Melvin B. Tolson | Critical Essay by Robert M. Farnsworth

This literature criticism consists of approximately 3 pages of analysis & critique of Melvin B. Tolson.
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Critical Essay by Robert M. Farnsworth

SOURCE: "Preface to Melvin B. Tolson's Caviar and Cabbage Columns," in New Letters, Summer, 1981, pp. 101-02.

In the following essay, Farnsworth discusses Tolson's Caviar and Cabbage columns.

Melvin B. Tolson's last two books of poetry, The Libretto for the Liberian Republic and Harlem Gallery won him deservedly strong critical acclaim. But those who know his work only by these rewarding, but bristlingly demanding, major poems are cut off from the roots of his writing experience.

From November 13, 1937, until June 24, 1944, Tolson wrote a weekly column, Caviar and Cabbage, for the Washington Tribune. These years included the closing years of the great depression and the United States' entry into World War II. These two events were a major influence on Tolson's writing career, and they also strongly influenced the terms by which black Americans then defined their cultural role in national and international communities. The social ravages of the great depression during the thirties increasingly caused black leaders and intellectuals to stress class rather than race as the determining factor in the plight of black people. The events of World War II made the linkage between racism and colonialism publicly visible. Black Americans increasingly recognized that the drama of their lives was being played on an international, not just a national, stage.

By 1937 Tolson had earned a notable reputation as an outspoken public speaker and an extraordinarily successful debate coach at Wiley College. This was probably the basis for the invitation to write Caviar and Cabbage. That same year his first published poems began to appear. He wrote his column, taught a full load at Wiley, coached the debate team, helped to organize the Southern Association of Dramatic and Speech Arts, directed college dramatic performances, spoke on platforms across the country, and still managed to begin two novels, to continue writing dramas, and to write most of the poems which were to appear in his first book, Rendezvous with America, published in 1944, all concurrently. Obviously Caviar and Cabbage was often written hastily and under considerable pressure. As a consequence, however, these columns frequently reveal Tolson's thought and feelings much more directly and immediately than does his more carefully wrought poetry.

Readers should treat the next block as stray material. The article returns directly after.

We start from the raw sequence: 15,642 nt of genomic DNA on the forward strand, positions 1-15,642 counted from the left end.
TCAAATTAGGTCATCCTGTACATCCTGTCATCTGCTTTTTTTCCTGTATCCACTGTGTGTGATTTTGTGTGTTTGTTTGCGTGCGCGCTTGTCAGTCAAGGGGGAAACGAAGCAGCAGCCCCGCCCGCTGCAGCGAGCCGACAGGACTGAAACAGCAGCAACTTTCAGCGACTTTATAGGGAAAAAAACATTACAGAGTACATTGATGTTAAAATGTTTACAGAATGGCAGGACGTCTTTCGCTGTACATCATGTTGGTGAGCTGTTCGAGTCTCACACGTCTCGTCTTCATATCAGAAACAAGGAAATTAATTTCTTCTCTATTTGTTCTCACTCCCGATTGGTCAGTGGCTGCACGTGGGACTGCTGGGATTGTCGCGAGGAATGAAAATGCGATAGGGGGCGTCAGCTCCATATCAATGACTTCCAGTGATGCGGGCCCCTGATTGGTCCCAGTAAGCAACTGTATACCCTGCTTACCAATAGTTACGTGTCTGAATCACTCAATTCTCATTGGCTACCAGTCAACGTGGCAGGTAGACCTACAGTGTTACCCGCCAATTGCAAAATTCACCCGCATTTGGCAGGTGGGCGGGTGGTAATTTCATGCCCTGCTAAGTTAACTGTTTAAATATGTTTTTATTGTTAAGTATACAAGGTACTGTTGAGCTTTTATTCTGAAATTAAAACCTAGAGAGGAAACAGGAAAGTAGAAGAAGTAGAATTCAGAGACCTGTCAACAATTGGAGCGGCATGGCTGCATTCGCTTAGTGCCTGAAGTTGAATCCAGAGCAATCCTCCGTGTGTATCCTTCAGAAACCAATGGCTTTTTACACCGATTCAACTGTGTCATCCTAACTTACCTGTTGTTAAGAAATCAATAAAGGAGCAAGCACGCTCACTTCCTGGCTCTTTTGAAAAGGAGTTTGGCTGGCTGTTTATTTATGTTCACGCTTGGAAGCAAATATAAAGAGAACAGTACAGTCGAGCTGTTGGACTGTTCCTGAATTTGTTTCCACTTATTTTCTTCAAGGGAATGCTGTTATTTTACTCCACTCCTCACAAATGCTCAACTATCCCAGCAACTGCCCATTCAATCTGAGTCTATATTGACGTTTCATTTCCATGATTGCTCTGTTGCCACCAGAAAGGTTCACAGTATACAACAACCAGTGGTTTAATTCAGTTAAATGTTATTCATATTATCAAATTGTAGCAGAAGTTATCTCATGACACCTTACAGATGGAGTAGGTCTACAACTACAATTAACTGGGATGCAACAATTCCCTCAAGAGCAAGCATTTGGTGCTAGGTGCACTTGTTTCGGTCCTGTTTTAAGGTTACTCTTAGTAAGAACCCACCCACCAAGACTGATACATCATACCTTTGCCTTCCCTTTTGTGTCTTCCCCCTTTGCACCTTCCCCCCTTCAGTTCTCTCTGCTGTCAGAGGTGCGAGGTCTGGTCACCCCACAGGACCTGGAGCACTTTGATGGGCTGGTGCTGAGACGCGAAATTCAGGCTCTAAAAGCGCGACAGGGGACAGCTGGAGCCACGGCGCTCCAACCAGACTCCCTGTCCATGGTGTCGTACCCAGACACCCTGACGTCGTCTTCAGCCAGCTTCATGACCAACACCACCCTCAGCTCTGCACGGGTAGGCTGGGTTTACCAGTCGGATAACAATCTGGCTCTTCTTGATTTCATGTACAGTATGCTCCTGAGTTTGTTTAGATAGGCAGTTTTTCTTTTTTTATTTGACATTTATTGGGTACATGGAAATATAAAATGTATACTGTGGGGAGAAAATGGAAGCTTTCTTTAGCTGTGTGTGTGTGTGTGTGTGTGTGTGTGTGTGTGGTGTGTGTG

The columns published here make clear Tolson's primary concern with those black people, for whom, "color is a birthmark and poverty a birthright," a concern which never wavered even after Tolson began to win critical acclaim for writing increasingly esoteric poetry. Tolson saw the depression as affording an opportunity for black workers and white workers to recognize their mutual class interest and to organize to achieve them. He saw the racial barrier between these two groups as of less importance than the class barrier between black workers and the black middle class. Paul Robeson's ambition to make a film based on the life of Oliver Law seemed to Tolson to offer possibilities of introducing substantially different proletarian values into film making.

Tolson's father was a Methodist minister, and the poet taught at Wiley College, a Methodist school. He often couched his appeal to "the little Negro" in the caring paternalism of the pulpit: "Tomorrow belongs to the little people. The Big Boys are through. He who is greatest among you, let him be the servant of all. We used to think a big house, a big car, a big salary, a big position—made a big man. Those days are gone forever. A big man now is a big servant of little people." In middle age he often remembered the working experiences of his youth with self-critical irony. Intense social ambition screened his youthful perceptions. Working in the stockyards of Kansas City, he was initiated to the economic conditions which caused workers to bond together, but it was only in retrospect that the message reached him fully and clearly.

In 1945, Langston Hughes described Tolson in the Chicago Defender as "The most famous Negro professor in the Southwest. Students all over that part of the world speak of him, revere him, remember him, and love him,… But Melvin Tolson is no highbrow. Kids from the cottonfields like him. Cowpunchers understand him. He is a great teacher of the kind of which any college might be proud. It is not just English he teaches, but character, and manhood, and womanhood, and love, and courage, and pride."

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This section contains 717 words
(approx. 3 pages at 300 words per page)
Buy the Critical Essay by Robert M. Farnsworth
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